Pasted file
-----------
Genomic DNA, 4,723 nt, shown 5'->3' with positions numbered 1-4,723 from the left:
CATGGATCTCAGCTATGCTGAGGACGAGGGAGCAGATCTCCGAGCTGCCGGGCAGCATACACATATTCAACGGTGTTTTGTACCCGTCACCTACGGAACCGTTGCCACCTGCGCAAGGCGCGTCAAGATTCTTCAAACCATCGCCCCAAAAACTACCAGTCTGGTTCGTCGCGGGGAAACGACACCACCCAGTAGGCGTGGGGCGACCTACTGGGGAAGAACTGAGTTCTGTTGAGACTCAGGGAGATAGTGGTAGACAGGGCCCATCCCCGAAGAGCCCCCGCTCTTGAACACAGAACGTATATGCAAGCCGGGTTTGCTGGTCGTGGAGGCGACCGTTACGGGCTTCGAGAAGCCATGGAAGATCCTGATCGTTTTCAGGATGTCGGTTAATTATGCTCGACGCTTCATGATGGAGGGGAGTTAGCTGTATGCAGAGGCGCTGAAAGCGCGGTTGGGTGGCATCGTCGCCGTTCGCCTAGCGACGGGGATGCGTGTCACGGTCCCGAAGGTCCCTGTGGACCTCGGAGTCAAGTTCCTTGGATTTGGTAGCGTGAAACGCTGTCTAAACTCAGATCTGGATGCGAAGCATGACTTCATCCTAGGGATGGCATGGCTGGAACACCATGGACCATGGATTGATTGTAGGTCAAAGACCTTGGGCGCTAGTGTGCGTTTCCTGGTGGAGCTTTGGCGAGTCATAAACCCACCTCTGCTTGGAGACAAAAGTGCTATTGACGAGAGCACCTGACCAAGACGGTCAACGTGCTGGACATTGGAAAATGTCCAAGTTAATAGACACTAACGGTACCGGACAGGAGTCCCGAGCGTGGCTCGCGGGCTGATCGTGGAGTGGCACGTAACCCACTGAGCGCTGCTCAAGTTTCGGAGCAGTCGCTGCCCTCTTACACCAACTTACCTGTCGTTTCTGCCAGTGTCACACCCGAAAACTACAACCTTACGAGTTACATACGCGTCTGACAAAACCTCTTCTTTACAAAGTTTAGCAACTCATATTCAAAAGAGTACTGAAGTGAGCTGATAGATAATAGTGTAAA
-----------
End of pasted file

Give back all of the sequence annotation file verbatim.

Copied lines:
Genomic DNA, 4,723 nt, shown 5'->3' with positions numbered 1-4,723 from the left:
CATGGATCTCAGCTATGCTGAGGACGAGGGAGCAGATCTCCGAGCTGCCGGGCAGCATACACATATTCAACGGTGTTTTGTACCCGTCACCTACGGAACCGTTGCCACCTGCGCAAGGCGCGTCAAGATTCTTCAAACCATCGCCCCAAAAACTACCAGTCTGGTTCGTCGCGGGGAAACGACACCACCCAGTAGGCGTGGGGCGACCTACTGGGGAAGAACTGAGTTCTGTTGAGACTCAGGGAGATAGTGGTAGACAGGGCCCATCCCCGAAGAGCCCCCGCTCTTGAACACAGAACGTATATGCAAGCCGGGTTTGCTGGTCGTGGAGGCGACCGTTACGGGCTTCGAGAAGCCATGGAAGATCCTGATCGTTTTCAGGATGTCGGTTAATTATGCTCGACGCTTCATGATGGAGGGGAGTTAGCTGTATGCAGAGGCGCTGAAAGCGCGGTTGGGTGGCATCGTCGCCGTTCGCCTAGCGACGGGGATGCGTGTCACGGTCCCGAAGGTCCCTGTGGACCTCGGAGTCAAGTTCCTTGGATTTGGTAGCGTGAAACGCTGTCTAAACTCAGATCTGGATGCGAAGCATGACTTCATCCTAGGGATGGCATGGCTGGAACACCATGGACCATGGATTGATTGTAGGTCAAAGACCTTGGGCGCTAGTGTGCGTTTCCTGGTGGAGCTTTGGCGAGTCATAAACCCACCTCTGCTTGGAGACAAAAGTGCTATTGACGAGAGCACCTGACCAAGACGGTCAACGTGCTGGACATTGGAAAATGTCCAAGTTAATAGACACTAACGGTACCGGACAGGAGTCCCGAGCGTGGCTCGCGGGCTGATCGTGGAGTGGCACGTAACCCACTGAGCGCTGCTCAAGTTTCGGAGCAGTCGCTGCCCTCTTACACCAACTTACCTGTCGTTTCTGCCAGTGTCACACCCGAAAACTACAACCTTACGAGTTACATACGCGTCTGACAAAACCTCTTCTTTACAAAGTTTAGCAACTCATATTCAAAAGAGTACTGAAGTGAGCTGATAGATAATAGTGTAAA